9. It is no doubt well settled that no provision in any Act passed by any Legislature, Union or State, can cut down the extensive jurisdiction conferred on this Court by Article 226 of the Constitution and in special circumstances there may be jurisdiction) for this court to exercise its extraordinary jurisdiction even if there is an alternative remedy. As pointed Out in (1962) 1 SCJ 170 : (AIR 1961 SC 1505), Venkateshwaran v. Ramchand Sobhraj, the question, is not whether the jurisdiction of this Court is barred but whether in the peculiar facts and circumstances of this case this Court should decline to exercise its jurisdiction. In my opinion the alternative remedies suggested above are more efficacious and should have been availed of by the petitioner. The position would be different if any question of the constitutional validity of the new Act or the new Rules arises for consideration. Clearly no such, question arises here. The simple question in controversy is as regards the mode of calculating the sale price at pit's mouth, in respect of a mineral which is not sold at the pit's mouth but mostly exported abroad as admitted by the petitioner himself: There is no express agreement between the parties as to how such sale price should be computed though the model form of the lease provides for it. The lessor (Government of Orissa) claimed that there was an implied agreement between the parties, by virtue of Executive Instruction quoted above, published prior to the date of agreement, of which the lessee must be presumed to be aware that the State Government reserved to themselves the right to declare from time to time the fair price of the mineral (manganese ore) at recognised markets. This was also reiterated in the subsequent notification dated 28-10-53 (Annexure P to the writ petition already referred to). Hence it was contended on behalf of the State of Orissa that the impugned notifications were issued in exercise of this implied term in the agreement between the lessor and the lessee. The petitioner, on the other hand, emphatically denied the existence of any such implied term and contended that neither under the new Act nor under the new Rules did the State Government have authority to arbitrarily fix the price of manganese as published in the Bengal Chamber of Commerce's bulletins as a fair price and make deductions therefrom towards transport find handling charges from the pit's mouth to Kidderpore docks, with a view to arrive at the amount of royalty payable. The question thus ultimately depends on a construction of the terms of the agreement entered into by the parties On 22-12-52 bearing in mind the surrounding circumstances existing at that time and the modifications to this agreement so far as payment of royalty is concerned authorised by Section 9(1) of the new Act read with the Second Schedule to that Act. The arbitration clause (Clause 15) expressly provides for the decision of any dispute between the parties by the Chief Secretary if it is referred to him in the First instance and if the parties do not abide by the decision by two other Arbitrators, appointed in that behalf. The clause expressly says that 'any question, dispute or controversy arising between the parties touching this agreement or any clause contained therein or any matter connected with the agreement will be referred to arbitration.' These words are wide enough to include any controversy between the parties, as to the question of royalty payable, which again depends on the mode of calculation of the sale price of the ore at pit's mouth. When the parties themselves have thus agreed to have any dispute Settled by an arbitrator it will obviously be not proper for this court to exercise its extraordinary jurisdiction under Article 226.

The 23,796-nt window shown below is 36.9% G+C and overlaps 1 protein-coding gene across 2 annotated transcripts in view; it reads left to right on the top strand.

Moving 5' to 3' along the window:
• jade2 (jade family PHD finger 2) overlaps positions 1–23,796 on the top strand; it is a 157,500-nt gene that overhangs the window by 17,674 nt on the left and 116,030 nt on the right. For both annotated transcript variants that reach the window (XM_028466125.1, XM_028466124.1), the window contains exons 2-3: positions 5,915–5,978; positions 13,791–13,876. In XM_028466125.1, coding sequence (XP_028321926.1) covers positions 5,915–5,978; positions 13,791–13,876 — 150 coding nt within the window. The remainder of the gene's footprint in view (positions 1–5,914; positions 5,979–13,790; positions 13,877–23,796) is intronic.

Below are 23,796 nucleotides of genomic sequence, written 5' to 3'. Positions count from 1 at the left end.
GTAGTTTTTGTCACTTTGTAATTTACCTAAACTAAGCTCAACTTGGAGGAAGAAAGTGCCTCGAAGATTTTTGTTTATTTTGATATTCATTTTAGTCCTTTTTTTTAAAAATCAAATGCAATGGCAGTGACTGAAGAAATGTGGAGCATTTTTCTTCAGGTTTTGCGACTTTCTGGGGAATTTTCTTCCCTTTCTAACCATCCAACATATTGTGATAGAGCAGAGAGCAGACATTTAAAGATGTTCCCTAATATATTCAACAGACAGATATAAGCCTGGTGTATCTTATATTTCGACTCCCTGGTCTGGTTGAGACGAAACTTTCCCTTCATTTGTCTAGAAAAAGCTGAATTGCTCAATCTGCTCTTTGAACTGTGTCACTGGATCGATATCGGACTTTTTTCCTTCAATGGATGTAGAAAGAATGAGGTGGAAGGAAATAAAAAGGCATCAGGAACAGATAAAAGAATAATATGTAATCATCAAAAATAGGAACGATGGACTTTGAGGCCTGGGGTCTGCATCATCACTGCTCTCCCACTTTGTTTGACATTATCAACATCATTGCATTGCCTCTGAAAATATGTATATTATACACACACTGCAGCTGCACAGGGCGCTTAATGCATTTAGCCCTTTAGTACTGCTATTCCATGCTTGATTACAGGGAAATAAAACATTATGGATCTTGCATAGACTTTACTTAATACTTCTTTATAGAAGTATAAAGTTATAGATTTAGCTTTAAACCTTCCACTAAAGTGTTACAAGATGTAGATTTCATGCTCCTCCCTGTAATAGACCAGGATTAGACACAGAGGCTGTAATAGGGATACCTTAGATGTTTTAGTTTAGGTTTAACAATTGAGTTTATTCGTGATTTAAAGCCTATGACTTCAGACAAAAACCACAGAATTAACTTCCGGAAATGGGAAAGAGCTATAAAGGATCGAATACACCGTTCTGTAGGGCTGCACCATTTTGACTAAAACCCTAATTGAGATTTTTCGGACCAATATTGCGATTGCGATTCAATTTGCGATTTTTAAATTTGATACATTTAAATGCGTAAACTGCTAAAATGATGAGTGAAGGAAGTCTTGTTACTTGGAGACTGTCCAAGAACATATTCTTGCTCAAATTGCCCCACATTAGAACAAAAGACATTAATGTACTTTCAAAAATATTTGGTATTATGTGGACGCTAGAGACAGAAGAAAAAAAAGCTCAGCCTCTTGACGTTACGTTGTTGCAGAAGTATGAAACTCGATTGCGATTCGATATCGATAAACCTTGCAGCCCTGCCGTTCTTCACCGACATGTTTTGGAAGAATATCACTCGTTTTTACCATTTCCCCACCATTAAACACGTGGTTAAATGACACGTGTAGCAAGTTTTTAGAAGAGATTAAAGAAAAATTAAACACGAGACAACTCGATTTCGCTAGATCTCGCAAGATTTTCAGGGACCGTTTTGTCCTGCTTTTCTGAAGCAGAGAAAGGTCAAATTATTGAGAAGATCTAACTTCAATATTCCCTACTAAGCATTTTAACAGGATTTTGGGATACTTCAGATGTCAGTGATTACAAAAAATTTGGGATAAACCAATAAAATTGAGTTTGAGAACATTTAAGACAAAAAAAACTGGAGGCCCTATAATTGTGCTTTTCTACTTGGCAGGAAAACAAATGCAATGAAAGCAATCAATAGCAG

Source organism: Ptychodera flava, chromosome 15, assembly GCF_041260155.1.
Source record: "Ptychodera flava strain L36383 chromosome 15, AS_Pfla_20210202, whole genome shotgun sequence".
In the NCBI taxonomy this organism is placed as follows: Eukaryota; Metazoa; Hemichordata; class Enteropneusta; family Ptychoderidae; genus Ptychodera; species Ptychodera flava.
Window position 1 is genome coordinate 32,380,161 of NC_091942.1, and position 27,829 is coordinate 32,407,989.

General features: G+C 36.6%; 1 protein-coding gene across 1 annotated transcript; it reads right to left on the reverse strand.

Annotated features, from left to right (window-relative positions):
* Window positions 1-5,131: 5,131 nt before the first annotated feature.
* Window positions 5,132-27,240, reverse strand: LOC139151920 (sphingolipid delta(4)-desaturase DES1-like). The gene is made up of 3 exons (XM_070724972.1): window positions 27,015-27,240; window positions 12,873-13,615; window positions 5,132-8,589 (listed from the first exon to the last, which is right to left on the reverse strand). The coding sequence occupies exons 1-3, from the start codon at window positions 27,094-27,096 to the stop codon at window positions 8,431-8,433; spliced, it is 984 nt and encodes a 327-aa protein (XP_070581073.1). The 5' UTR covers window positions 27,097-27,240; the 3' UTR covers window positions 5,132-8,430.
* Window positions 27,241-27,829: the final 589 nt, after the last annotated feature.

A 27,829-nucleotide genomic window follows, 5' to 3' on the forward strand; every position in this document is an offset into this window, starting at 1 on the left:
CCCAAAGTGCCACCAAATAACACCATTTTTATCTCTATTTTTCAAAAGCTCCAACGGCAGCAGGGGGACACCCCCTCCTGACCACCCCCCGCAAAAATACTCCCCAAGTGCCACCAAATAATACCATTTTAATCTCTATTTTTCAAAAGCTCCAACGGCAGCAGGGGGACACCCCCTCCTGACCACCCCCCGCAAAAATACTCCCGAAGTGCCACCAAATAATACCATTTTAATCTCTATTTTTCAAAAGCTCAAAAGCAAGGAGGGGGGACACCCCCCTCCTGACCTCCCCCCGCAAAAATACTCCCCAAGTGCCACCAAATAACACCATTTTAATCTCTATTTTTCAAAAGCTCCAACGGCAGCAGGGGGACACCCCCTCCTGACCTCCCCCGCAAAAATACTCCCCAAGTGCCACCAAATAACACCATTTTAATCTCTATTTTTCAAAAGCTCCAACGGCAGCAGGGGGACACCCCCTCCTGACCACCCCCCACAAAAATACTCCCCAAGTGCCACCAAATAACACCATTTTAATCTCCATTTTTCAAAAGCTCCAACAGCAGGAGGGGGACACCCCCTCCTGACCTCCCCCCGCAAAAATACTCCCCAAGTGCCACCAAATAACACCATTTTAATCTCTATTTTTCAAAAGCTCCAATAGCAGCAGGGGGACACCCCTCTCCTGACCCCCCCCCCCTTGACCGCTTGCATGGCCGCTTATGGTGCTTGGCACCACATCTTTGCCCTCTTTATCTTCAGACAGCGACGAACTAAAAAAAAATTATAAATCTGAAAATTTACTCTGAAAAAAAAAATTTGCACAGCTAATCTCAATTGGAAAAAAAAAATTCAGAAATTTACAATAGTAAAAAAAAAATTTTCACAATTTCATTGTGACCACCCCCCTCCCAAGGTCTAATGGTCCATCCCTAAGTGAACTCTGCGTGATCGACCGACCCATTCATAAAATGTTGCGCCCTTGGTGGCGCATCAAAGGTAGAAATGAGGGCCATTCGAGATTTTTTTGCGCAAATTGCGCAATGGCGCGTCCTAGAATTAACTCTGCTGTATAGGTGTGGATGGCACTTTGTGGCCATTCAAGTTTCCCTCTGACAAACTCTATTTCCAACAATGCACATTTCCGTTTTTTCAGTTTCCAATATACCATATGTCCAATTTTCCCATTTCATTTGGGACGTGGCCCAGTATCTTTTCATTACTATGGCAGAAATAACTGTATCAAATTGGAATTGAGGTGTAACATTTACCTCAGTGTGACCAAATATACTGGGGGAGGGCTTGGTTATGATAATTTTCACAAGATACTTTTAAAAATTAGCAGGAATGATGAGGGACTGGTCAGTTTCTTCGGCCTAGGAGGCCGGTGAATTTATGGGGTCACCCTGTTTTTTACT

10. It is well settled, by innumerable decisions of the High Courts as well as of the Supreme Court, that where rights in relation to a contract are involved there is no question of violation of any fundamental right and that writ jurisdiction will not be invoked or exercised. I need only refer to Achutan v. State of Kerala, AIR 1959 SC 499, Shantabai v. State of Bombay, AIR 1958 SC 532, and Indian Tobacco Corporation v. State of Madras, AIR 1954 Mad 549. In AIR 1959 SC 490 their Lordships of the Supreme Court have further observed that the fact that the State is one of the contracting parties (as in the instant case) will met make any difference to the aforesaid principle. I may, quote the following observations: